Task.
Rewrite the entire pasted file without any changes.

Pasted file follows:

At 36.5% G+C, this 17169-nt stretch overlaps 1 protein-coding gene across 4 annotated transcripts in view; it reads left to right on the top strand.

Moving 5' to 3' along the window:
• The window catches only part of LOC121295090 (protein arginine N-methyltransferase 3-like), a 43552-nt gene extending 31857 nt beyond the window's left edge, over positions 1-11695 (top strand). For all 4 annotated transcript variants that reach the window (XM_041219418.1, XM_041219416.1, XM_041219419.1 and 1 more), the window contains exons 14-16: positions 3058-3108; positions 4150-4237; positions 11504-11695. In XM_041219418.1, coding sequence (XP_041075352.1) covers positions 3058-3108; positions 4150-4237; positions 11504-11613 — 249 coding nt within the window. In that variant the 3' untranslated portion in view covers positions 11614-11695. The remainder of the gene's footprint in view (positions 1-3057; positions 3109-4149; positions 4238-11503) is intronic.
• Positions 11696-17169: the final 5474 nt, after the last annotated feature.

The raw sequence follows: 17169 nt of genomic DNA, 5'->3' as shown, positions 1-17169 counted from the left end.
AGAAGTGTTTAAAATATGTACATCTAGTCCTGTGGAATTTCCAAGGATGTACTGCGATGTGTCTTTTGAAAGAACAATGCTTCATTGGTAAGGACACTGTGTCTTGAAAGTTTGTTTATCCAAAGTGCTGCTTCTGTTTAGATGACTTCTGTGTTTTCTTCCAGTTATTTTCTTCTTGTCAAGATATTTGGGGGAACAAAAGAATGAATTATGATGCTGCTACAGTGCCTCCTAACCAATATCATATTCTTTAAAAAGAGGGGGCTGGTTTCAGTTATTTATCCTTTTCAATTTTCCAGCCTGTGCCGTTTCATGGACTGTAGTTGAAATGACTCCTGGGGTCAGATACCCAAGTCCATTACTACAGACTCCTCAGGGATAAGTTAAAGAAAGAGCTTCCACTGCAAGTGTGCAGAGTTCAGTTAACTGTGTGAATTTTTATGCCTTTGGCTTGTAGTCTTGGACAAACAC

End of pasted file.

At 36.5% G+C, this 17169-nt stretch overlaps 1 protein-coding gene across 4 annotated transcripts in view; it reads left to right on the top strand.

Moving 5' to 3' along the window:
• The window catches only part of LOC121295090 (protein arginine N-methyltransferase 3-like), a 43552-nt gene extending 31857 nt beyond the window's left edge, over positions 1-11695 (top strand). For all 4 annotated transcript variants that reach the window (XM_041219418.1, XM_041219416.1, XM_041219419.1 and 1 more), the window contains exons 14-16: positions 3058-3108; positions 4150-4237; positions 11504-11695. In XM_041219418.1, coding sequence (XP_041075352.1) covers positions 3058-3108; positions 4150-4237; positions 11504-11613 — 249 coding nt within the window. In that variant the 3' untranslated portion in view covers positions 11614-11695. The remainder of the gene's footprint in view (positions 1-3057; positions 3109-4149; positions 4238-11503) is intronic.
• Positions 11696-17169: the final 5474 nt, after the last annotated feature.

The raw sequence follows: 17169 nt of genomic DNA, 5'->3' as shown, positions 1-17169 counted from the left end.
AGAAGTGTTTAAAATATGTACATCTAGTCCTGTGGAATTTCCAAGGATGTACTGCGATGTGTCTTTTGAAAGAACAATGCTTCATTGGTAAGGACACTGTGTCTTGAAAGTTTGTTTATCCAAAGTGCTGCTTCTGTTTAGATGACTTCTGTGTTTTCTTCCAGTTATTTTCTTCTTGTCAAGATATTTGGGGGAACAAAAGAATGAATTATGATGCTGCTACAGTGCCTCCTAACCAATATCATATTCTTTAAAAAGAGGGGGCTGGTTTCAGTTATTTATCCTTTTCAATTTTCCAGCCTGTGCCGTTTCATGGACTGTAGTTGAAATGACTCCTGGGGTCAGATACCCAAGTCCATTACTACAGACTCCTCAGGGATAAGTTAAAGAAAGAGCTTCCACTGCAAGTGTGCAGAGTTCAGTTAACTGTGTGAATTTTTATGCCTTTGGCTTGTAGTCTTGGACAAACAC